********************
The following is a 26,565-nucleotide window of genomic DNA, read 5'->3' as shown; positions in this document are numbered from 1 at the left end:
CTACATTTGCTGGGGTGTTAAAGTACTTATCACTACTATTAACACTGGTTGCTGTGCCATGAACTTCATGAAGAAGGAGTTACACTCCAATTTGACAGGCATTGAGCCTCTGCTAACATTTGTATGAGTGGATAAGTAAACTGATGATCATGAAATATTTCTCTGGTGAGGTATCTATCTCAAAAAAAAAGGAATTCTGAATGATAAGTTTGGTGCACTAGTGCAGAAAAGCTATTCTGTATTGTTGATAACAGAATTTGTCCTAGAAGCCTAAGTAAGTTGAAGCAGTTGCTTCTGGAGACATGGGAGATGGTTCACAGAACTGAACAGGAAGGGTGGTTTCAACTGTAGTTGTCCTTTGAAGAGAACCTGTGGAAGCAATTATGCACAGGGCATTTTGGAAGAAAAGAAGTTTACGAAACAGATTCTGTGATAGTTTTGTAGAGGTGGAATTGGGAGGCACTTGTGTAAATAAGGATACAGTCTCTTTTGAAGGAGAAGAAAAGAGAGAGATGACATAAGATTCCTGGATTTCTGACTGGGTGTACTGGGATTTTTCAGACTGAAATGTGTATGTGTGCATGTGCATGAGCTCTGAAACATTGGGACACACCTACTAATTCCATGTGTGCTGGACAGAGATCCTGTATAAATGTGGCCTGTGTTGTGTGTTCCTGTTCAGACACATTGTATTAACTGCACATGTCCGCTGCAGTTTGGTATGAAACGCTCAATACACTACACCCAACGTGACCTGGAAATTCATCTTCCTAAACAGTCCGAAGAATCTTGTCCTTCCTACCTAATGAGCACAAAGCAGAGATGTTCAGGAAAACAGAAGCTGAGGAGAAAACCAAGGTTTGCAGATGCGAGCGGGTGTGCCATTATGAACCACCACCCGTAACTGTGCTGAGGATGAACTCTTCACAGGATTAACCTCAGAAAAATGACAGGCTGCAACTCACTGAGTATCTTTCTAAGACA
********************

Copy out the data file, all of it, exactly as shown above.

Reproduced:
The following is a 26,565-nucleotide window of genomic DNA, read 5'->3' as shown; positions in this document are numbered from 1 at the left end:
CTACATTTGCTGGGGTGTTAAAGTACTTATCACTACTATTAACACTGGTTGCTGTGCCATGAACTTCATGAAGAAGGAGTTACACTCCAATTTGACAGGCATTGAGCCTCTGCTAACATTTGTATGAGTGGATAAGTAAACTGATGATCATGAAATATTTCTCTGGTGAGGTATCTATCTCAAAAAAAAAGGAATTCTGAATGATAAGTTTGGTGCACTAGTGCAGAAAAGCTATTCTGTATTGTTGATAACAGAATTTGTCCTAGAAGCCTAAGTAAGTTGAAGCAGTTGCTTCTGGAGACATGGGAGATGGTTCACAGAACTGAACAGGAAGGGTGGTTTCAACTGTAGTTGTCCTTTGAAGAGAACCTGTGGAAGCAATTATGCACAGGGCATTTTGGAAGAAAAGAAGTTTACGAAACAGATTCTGTGATAGTTTTGTAGAGGTGGAATTGGGAGGCACTTGTGTAAATAAGGATACAGTCTCTTTTGAAGGAGAAGAAAAGAGAGAGATGACATAAGATTCCTGGATTTCTGACTGGGTGTACTGGGATTTTTCAGACTGAAATGTGTATGTGTGCATGTGCATGAGCTCTGAAACATTGGGACACACCTACTAATTCCATGTGTGCTGGACAGAGATCCTGTATAAATGTGGCCTGTGTTGTGTGTTCCTGTTCAGACACATTGTATTAACTGCACATGTCCGCTGCAGTTTGGTATGAAACGCTCAATACACTACACCCAACGTGACCTGGAAATTCATCTTCCTAAACAGTCCGAAGAATCTTGTCCTTCCTACCTAATGAGCACAAAGCAGAGATGTTCAGGAAAACAGAAGCTGAGGAGAAAACCAAGGTTTGCAGATGCGAGCGGGTGTGCCATTATGAACCACCACCCGTAACTGTGCTGAGGATGAACTCTTCACAGGATTAACCTCAGAAAAATGACAGGCTGCAACTCACTGAGTATCTTTCTAAGACA